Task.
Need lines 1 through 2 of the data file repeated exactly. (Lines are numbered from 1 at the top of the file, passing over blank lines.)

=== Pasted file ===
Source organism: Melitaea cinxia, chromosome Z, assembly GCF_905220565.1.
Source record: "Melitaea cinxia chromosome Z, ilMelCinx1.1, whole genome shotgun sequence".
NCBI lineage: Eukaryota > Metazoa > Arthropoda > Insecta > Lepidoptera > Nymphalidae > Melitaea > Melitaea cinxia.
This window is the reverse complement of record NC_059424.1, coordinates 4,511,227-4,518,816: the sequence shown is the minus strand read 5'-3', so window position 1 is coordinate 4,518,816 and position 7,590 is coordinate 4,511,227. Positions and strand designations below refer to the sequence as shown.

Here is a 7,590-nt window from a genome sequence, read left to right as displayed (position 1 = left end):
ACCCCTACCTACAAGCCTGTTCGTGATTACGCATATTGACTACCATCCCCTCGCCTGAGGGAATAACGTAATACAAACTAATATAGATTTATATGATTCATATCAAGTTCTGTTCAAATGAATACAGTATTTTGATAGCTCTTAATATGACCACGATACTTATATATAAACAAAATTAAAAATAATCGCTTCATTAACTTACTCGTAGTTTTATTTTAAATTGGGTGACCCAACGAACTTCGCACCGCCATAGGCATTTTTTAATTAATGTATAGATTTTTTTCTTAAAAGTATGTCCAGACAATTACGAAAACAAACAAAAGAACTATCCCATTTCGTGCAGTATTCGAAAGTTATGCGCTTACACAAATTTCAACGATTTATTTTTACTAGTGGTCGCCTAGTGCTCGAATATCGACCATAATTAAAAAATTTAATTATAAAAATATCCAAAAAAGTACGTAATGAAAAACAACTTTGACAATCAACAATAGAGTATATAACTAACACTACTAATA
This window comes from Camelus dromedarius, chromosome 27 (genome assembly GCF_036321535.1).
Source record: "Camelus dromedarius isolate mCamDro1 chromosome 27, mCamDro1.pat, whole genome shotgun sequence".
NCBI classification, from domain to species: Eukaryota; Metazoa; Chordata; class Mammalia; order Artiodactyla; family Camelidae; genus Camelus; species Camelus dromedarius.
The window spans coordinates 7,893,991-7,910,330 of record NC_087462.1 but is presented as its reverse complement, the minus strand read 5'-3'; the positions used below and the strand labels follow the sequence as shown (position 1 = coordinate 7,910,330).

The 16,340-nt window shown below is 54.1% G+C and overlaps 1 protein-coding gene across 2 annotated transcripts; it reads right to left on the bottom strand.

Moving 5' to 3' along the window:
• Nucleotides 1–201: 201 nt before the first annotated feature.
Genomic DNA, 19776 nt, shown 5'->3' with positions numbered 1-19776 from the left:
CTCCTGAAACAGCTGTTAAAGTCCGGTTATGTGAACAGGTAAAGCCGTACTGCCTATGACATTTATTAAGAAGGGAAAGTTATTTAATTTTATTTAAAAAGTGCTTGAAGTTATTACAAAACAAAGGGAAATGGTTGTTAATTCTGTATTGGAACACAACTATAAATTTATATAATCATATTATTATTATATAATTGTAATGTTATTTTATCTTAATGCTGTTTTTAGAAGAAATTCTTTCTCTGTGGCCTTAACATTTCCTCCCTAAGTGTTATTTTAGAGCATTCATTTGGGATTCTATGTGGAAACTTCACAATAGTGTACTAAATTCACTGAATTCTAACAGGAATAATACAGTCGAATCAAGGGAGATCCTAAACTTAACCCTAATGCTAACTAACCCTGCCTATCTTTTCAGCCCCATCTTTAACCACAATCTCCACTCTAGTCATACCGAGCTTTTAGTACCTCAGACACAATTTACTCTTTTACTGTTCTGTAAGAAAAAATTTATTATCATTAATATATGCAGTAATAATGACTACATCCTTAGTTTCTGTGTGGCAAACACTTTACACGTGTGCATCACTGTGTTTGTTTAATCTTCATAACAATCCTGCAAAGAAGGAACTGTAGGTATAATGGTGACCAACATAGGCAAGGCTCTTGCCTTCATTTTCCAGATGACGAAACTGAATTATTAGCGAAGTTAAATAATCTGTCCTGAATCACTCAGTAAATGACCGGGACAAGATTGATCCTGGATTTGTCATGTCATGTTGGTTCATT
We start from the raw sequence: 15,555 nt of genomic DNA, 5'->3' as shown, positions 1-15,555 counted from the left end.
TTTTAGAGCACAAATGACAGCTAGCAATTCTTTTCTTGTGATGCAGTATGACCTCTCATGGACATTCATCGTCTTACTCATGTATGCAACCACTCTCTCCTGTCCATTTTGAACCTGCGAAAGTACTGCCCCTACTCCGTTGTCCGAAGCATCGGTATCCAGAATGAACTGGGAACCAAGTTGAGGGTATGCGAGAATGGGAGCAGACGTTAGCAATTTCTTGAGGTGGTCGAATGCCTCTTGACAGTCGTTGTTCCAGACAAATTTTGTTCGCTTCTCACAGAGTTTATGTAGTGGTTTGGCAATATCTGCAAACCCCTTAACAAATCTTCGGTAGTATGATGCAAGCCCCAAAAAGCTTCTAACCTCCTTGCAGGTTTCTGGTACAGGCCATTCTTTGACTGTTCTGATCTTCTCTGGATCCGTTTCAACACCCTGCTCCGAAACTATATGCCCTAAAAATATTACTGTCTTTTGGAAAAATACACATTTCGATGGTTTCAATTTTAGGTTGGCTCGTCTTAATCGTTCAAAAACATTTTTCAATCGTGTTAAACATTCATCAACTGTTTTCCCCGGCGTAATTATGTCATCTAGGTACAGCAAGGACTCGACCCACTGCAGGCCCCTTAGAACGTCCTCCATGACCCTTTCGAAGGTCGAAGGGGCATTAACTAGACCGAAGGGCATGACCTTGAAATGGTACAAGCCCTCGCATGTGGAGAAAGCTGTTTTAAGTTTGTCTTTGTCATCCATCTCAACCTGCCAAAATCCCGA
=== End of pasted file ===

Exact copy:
Source organism: Melitaea cinxia, chromosome Z, assembly GCF_905220565.1.
Source record: "Melitaea cinxia chromosome Z, ilMelCinx1.1, whole genome shotgun sequence".